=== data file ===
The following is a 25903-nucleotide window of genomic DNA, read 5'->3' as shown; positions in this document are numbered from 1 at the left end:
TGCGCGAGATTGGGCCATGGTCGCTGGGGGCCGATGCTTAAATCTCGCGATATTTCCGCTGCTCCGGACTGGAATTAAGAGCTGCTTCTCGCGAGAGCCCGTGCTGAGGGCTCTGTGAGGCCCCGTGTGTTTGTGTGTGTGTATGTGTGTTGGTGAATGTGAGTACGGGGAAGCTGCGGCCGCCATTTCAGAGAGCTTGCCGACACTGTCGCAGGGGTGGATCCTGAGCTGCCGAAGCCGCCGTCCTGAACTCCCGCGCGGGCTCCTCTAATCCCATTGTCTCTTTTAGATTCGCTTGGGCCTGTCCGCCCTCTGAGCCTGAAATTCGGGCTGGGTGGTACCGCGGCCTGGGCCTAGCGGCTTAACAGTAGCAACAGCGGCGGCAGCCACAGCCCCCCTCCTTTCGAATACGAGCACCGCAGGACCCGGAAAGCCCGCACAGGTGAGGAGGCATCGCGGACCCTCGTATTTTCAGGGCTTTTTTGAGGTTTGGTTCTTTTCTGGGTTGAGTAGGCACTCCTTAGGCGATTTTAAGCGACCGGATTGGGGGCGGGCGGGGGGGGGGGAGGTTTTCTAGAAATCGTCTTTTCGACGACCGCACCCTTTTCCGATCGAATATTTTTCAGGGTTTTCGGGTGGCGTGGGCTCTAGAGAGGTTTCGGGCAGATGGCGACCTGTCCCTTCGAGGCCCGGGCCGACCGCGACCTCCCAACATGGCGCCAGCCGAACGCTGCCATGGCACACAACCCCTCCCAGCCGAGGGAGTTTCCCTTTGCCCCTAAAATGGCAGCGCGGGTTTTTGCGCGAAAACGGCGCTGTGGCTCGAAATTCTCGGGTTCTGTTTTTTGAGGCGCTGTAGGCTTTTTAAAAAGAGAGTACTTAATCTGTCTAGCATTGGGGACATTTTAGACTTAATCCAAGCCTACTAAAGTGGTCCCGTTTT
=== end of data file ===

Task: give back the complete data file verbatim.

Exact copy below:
The following is a 25903-nucleotide window of genomic DNA, read 5'->3' as shown; positions in this document are numbered from 1 at the left end:
TGCGCGAGATTGGGCCATGGTCGCTGGGGGCCGATGCTTAAATCTCGCGATATTTCCGCTGCTCCGGACTGGAATTAAGAGCTGCTTCTCGCGAGAGCCCGTGCTGAGGGCTCTGTGAGGCCCCGTGTGTTTGTGTGTGTGTATGTGTGTTGGTGAATGTGAGTACGGGGAAGCTGCGGCCGCCATTTCAGAGAGCTTGCCGACACTGTCGCAGGGGTGGATCCTGAGCTGCCGAAGCCGCCGTCCTGAACTCCCGCGCGGGCTCCTCTAATCCCATTGTCTCTTTTAGATTCGCTTGGGCCTGTCCGCCCTCTGAGCCTGAAATTCGGGCTGGGTGGTACCGCGGCCTGGGCCTAGCGGCTTAACAGTAGCAACAGCGGCGGCAGCCACAGCCCCCCTCCTTTCGAATACGAGCACCGCAGGACCCGGAAAGCCCGCACAGGTGAGGAGGCATCGCGGACCCTCGTATTTTCAGGGCTTTTTTGAGGTTTGGTTCTTTTCTGGGTTGAGTAGGCACTCCTTAGGCGATTTTAAGCGACCGGATTGGGGGCGGGCGGGGGGGGGGGAGGTTTTCTAGAAATCGTCTTTTCGACGACCGCACCCTTTTCCGATCGAATATTTTTCAGGGTTTTCGGGTGGCGTGGGCTCTAGAGAGGTTTCGGGCAGATGGCGACCTGTCCCTTCGAGGCCCGGGCCGACCGCGACCTCCCAACATGGCGCCAGCCGAACGCTGCCATGGCACACAACCCCTCCCAGCCGAGGGAGTTTCCCTTTGCCCCTAAAATGGCAGCGCGGGTTTTTGCGCGAAAACGGCGCTGTGGCTCGAAATTCTCGGGTTCTGTTTTTTGAGGCGCTGTAGGCTTTTTAAAAAGAGAGTACTTAATCTGTCTAGCATTGGGGACATTTTAGACTTAATCCAAGCCTACTAAAGTGGTCCCGTTTT